Pictorial language for universal communication --Galinat, WC A visual art form such as a drawing, painting, photograph, sculpture or etching can be the summit at a mountaintop of information, the Rosetta Stone1 dictionary for deciphering complex problems in all languages here on earth and throughout the Universe. Long before the invention of the written word to preserve and convey information, people painted and carved pictures (petroglyphs) on walls of caves and cliffs for all to understand, both then and many thousands of years later. The act of inscribing information by any means and the storage of it in libraries for retrieval made it possible to have a cultural evolution by which humans learned how to over-power and manipulate all other forms of life, including other humans. Visual art can convey more than just words. Like music, it can convey emotions from the heart.

People of different languages have told me that on viewing my popular drawing of a corn plant, they were deeply moved by a powerful feeling of beauty, awe and understanding. This drawing has been recognized worldwide in numerous publications and now, best of all, it will be immortalized in a marble etching magnified to seven feet tall, five feet wide, as delineated by the world renowned architect and artist, Larry Kirkland. The etching will be located on a marble wall in the lobby of the new National Academy of Science-National Research Counsel (NAS-NRC) building in Washington D.C. (Fig. 1).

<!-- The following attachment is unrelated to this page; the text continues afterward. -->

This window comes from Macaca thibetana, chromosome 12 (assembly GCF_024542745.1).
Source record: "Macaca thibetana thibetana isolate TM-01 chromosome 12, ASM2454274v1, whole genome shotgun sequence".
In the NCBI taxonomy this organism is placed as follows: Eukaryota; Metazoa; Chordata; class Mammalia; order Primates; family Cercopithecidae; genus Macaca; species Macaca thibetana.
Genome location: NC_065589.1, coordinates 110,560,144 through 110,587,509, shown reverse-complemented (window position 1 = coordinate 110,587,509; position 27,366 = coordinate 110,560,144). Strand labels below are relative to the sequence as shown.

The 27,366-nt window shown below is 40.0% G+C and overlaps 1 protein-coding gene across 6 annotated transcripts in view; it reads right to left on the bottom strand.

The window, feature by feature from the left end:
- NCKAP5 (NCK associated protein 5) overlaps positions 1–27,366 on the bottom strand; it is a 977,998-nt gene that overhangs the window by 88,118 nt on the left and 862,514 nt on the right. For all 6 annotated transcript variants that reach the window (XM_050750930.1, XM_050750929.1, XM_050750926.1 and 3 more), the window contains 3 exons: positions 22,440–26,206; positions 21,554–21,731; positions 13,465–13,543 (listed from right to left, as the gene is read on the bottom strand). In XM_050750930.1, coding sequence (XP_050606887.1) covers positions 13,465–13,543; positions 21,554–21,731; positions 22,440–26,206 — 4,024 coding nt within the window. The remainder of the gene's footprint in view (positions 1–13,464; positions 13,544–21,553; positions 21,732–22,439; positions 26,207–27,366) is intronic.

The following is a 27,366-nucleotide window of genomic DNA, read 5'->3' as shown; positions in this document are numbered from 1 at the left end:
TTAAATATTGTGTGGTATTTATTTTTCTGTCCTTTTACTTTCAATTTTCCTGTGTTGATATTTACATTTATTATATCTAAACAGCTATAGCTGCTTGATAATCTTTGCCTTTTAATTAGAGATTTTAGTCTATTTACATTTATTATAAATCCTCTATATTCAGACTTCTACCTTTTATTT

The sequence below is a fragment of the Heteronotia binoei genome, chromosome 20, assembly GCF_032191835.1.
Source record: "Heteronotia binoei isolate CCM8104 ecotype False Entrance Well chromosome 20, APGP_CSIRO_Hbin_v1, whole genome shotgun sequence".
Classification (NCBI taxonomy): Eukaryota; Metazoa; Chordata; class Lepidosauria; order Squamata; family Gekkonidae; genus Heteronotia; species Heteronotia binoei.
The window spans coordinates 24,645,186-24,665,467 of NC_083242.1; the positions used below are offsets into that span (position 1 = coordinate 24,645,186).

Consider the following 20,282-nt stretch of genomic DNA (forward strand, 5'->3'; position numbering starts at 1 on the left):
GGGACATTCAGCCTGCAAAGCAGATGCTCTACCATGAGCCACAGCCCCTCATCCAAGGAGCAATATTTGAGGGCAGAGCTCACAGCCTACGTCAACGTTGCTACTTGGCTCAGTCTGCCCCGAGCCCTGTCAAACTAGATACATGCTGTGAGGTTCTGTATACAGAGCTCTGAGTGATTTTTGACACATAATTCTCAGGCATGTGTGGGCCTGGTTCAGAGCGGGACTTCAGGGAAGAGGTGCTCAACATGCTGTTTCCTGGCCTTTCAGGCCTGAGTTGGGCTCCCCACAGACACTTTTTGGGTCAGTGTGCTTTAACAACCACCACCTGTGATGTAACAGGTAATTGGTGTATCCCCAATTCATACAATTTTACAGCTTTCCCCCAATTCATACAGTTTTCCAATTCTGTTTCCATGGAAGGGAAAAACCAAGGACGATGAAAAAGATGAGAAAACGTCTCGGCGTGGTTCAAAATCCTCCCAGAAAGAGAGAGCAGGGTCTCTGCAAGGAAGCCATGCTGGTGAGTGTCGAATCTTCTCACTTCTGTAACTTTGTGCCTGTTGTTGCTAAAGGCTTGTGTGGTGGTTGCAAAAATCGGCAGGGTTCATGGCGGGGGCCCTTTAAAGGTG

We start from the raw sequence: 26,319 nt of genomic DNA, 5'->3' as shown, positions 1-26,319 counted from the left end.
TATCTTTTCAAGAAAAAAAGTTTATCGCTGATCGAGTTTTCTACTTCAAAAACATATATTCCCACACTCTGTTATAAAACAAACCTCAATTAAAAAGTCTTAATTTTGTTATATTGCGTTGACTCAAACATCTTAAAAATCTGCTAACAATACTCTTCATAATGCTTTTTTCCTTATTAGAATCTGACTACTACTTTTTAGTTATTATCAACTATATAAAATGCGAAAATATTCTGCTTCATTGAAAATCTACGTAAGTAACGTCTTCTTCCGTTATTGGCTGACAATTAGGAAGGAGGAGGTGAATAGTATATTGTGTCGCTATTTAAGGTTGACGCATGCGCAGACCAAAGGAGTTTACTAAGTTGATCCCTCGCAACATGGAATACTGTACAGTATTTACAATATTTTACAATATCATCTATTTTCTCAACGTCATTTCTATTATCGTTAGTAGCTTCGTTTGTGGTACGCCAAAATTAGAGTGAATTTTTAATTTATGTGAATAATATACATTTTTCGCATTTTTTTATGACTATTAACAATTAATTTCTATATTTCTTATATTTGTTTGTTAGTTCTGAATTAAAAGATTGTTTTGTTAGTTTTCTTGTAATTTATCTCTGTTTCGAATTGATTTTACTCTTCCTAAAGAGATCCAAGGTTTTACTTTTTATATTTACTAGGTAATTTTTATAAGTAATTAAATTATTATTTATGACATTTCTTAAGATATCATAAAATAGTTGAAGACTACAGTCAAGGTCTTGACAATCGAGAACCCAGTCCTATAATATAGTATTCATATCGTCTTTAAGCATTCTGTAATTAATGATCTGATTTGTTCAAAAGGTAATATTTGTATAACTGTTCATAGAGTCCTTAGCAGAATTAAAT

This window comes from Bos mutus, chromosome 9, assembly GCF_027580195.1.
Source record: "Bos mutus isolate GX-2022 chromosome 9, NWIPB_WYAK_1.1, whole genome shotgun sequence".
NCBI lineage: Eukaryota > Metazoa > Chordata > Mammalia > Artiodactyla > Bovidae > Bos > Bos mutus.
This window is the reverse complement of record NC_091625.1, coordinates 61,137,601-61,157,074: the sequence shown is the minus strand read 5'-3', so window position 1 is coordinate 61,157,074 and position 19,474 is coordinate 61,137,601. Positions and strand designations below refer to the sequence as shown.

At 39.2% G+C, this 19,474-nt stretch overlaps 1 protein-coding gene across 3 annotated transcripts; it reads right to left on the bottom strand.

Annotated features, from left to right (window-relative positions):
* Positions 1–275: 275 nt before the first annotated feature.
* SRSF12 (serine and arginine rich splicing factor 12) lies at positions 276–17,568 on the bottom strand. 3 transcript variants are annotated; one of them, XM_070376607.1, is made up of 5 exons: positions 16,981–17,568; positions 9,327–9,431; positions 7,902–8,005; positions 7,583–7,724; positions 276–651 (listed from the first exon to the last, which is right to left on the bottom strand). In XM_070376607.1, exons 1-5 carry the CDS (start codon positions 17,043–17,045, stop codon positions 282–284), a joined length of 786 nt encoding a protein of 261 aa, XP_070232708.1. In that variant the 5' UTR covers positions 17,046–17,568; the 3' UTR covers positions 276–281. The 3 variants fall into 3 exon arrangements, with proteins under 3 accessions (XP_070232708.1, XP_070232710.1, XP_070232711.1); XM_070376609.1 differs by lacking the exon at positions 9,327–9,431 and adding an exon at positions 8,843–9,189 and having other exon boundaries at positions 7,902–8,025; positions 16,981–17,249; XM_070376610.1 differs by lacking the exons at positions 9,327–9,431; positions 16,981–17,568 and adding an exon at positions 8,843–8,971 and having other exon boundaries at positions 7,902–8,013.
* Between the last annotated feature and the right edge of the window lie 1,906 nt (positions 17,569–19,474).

Some history of this drawing needs to be recorded. It illustrates the structure of the Northern Flint race of maize. It was adapted from my earlier (1957) drawing for a Christmas card that included a Pilgrim and a bushel basket of eight-rowed ears (Fig. 2). I sent a copy to Henry A. Wallace (1958), who responded "Your drawing of the Pilgrim in action in the cornfield in October of 1621 is probably the most accurate that has thus far been made." On the second page of the card, I gave the following explanation of the illustration.

Corn and the Pilgrims

"After finding a large cache of seed corn at Corn Hill, Cape Cod, the Pilgrims recorded that it was "God's good providence that we found this Corne, for else we know not how we should have done." Later prosperity came to Plymouth Colony when they learned the Indian methods for the culture and use of corn. Investigation of this plant has now become scientific, thereby helping to extend "God's good providence to all of mankind."

Later, Wallace came to Harvard's Botanical Museum because he had a special message for me. He said "Your drawings of maize are more important than the words we use to describe them. Their pictorial language cuts across all other languages in a profound and beautiful manner without need of translation."

One result of my Northern Flint-Pilgrim Christmas card to Henry Wallace was an exchange of at least seven letters, from 1958 to 1963, between him at his Farvue Farm in South Salem, New York, and me at Harvard's Botanical Museum. To those younger than myself, some explanation of who Henry Wallace was is necessary.